• Unlike chemical pesticides, mosquitoes have not become resistant to Bti as a larvicide. Studies confirmed this in mosquito populations that were treated for decades with Bti.[7][8][9]
Since the EPA stated: "Bti has minimal toxicity to honey bees", I looked up what researchers from Cornell university found. Their fact sheet states:
"Normal exposure rates do not cause harm to honey bees. Very high concentrations (108 spores/ ml sucrose syrup) of B.t. var. tenebrionis, which is used against beetles such as the Colorado potato beetle, reduced longevity of honey bee adults but did not cause disease."[10]

Mosquito Bits: Biological Mosquito Larvicide (BTI)

Mosquito Bits RoseWrites 2016-10-29 4.5 0 5

Mosquito Bits: Biological Mosquito Control

Available in 30-Ounce, 60-Ounce, and With Dunks

Mosquito Bits, 30-Ounce
Amazon Price: $18.99 $11.13 Buy Now
(price as of Nov 15, 2016)
Mosquito Bits kill mosquito larvae within 24 hours. Best to reapply every 7 to 14 days for maximum benefit. Safe to use in water that contains aquatic life, fish, and plants. Mosquito Bits may be applied to areas used by (or in contact with): humans, animals, horses, livestock, pets, birds, or wildlife.
RoseWrites Spraying Rubbing Alcohol on Bugs to Stun Them
Credit: RoseWrites

Rubbing Alcohol or Vinegar in a Spray Bottle

Also Handy For Door Handles, Taps, and Mirrors

When I was in my 20s *cough cough* not that long ago, I could successfully swat any fly or mosquito. Now? Not.

Fortunately, I noticed rubbing alcohol in a spray bottle at the pharmacy. I thought this was brilliant, bought it, and decided to keep it in the bathroom.

One day, a lone fast-flying bug accompanied me into the bathroom. I couldn't catch it but I sprayed it with rubbing alcohol and it slowed right down to my speed. Got 'em.

Another benefit of rubbing alcohol (and I use the standard 70 percent kind) is it kills mealybugs on indoor succulent plants[11] (aka succulents or fat plants).

But for those of you who want something less expensive and definitely not corrosive to spray on bugs, try this 3-ingredient vinegar spray:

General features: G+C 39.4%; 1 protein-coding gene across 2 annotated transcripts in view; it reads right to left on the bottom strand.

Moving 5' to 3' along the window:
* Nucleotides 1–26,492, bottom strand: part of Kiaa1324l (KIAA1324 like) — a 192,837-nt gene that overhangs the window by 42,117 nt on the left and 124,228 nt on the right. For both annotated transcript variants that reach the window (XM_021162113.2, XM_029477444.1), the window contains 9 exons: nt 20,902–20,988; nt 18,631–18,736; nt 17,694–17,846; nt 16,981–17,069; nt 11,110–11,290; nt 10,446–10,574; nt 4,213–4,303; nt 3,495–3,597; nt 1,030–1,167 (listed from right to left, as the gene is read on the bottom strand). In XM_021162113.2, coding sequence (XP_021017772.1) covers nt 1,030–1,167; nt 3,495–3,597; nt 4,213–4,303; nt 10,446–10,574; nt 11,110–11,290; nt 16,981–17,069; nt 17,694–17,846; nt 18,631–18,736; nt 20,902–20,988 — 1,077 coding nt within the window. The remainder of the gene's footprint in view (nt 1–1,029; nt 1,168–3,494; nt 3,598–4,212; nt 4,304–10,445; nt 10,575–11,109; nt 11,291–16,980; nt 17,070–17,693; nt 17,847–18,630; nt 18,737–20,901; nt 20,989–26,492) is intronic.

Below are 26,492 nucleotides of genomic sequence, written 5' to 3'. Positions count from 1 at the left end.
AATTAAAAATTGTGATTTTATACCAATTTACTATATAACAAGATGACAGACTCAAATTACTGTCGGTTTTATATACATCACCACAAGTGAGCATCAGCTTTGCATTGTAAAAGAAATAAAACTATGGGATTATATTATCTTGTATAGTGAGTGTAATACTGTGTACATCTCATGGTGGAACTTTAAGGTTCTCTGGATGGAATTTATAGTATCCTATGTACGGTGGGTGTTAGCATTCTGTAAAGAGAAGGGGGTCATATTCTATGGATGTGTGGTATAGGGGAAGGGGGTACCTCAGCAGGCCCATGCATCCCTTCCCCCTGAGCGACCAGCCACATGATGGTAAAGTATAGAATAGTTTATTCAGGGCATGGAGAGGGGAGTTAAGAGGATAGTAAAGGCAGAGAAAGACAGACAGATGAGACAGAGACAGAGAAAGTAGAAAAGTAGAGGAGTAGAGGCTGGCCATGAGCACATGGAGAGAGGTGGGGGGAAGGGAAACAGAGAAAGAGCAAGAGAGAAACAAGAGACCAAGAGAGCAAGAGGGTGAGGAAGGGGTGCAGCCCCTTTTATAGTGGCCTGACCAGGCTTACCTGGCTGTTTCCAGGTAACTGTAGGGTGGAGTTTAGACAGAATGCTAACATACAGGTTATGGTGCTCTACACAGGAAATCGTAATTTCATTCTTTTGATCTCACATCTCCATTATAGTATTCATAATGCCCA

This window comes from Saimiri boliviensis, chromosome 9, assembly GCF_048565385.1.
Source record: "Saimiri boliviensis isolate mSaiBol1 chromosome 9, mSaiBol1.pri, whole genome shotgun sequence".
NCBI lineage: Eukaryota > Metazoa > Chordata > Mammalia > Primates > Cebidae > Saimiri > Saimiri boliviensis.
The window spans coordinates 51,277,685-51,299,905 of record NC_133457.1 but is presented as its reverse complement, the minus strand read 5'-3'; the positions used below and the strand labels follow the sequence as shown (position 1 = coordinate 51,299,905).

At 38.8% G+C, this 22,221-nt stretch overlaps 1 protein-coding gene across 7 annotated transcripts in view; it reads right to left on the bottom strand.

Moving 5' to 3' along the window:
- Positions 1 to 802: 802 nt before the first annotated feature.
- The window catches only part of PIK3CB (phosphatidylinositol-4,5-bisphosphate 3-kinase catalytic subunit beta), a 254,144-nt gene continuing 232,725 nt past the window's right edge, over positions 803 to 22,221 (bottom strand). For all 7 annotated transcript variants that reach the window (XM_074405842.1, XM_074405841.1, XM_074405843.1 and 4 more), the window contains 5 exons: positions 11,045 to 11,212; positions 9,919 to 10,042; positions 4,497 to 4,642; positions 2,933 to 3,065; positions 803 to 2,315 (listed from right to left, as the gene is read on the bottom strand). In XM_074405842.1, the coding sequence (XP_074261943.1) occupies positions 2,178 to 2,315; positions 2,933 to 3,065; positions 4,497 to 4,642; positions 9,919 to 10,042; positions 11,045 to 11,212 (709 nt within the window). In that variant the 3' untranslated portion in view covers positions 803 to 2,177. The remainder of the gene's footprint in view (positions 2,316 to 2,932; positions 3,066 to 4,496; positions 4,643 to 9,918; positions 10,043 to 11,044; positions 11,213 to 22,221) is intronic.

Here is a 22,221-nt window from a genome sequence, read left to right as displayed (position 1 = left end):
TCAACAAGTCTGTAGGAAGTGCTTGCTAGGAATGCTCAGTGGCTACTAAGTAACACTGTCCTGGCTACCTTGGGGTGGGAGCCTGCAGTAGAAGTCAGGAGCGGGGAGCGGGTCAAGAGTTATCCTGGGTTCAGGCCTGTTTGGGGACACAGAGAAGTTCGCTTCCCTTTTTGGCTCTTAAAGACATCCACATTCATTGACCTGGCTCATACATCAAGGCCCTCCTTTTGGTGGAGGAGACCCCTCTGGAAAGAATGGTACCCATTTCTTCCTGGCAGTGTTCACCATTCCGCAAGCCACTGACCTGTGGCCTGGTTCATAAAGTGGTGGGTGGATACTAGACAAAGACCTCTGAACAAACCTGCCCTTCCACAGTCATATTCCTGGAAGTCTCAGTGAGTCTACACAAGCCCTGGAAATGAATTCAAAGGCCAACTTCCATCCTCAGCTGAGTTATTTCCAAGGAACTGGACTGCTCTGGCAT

• 1/2 cup vinegar
  • 1/2 cup water
  • 1 tsp. dishwashing liquid (I use Palmolive)
Editor Cat Spots Bug and Stomps on It
Credit: RoseWrites

Get a Cat or Two, They Spot Bugs Fast

Cats are wonderful at spotting annoying insects. But keep in mind they can have severe skin reactions to bites. A cat's ears and nose are especially vulnerable. And mosquitoes can transmit heartworms and West Nile Virus to cats.[12]

Once Editor Cat finds a bug, I quickly take over. And once I spray the bug with rubbing alcohol, she instinctively backs away.

As for the Zika virus (which has been poorly handled by our public health authorities), I felt the University of Illinois College of Veterinary Medicine in Urbana[13] offered the most up-to-date information:

"Disease caused by Zika has not been demonstrated in animals, and, in the short term, it is unlikely to become a problem in our animal population in the United States." ~ Dr. Maureen Long, Department of Infectious Diseases and Pathology at the University of Florida College of Veterinary Medicine and an expert in Flaviviruses

It is unknown, as of September 2016, whether animals will become reservoir hosts of Zika.

"To our knowledge, the only species that develop a very high viral load of Zika in their blood are humans and non-human primates." ~ Dr. Maureen Long

Ergo, if your cat is bitten by a Zika-carrying mosquito, it is unlikely that he or she will provide a hospitable environment in which the virus could thrive.

Related: Zika Shrivels Testes, Drops Testosterone, and May Cause Infertility 

Addendum November 15th, 2016

Zika Can Survive For Hours on Hard Surfaces

A CNBC news report[18] by Robert Ferris quoted one of the study's authors, S. Steve Zhou, director of virology and molecular biology for MicroBioTest Laboratories (a Microbac unit). Dr. Zhou said:

"Zika can survive on hard, nonporous surfaces for as long as eight hours, possibly longer when the environment contains blood, which is more likely to occur in the real world. The good news is that we found that disinfectants such as isopropyl alcohol and quaternary ammonium/alcohol are generally effective in killing the virus in this type of environment and can do so in a little as 15 seconds."

Yet another reason to keep isopropyl alcohol handy. Because if you swat a female mosquito (that has just had a blood meal) blood will be left behind – where it was squashed. This is definitely not something you want a toddler or anyone to come in contact with.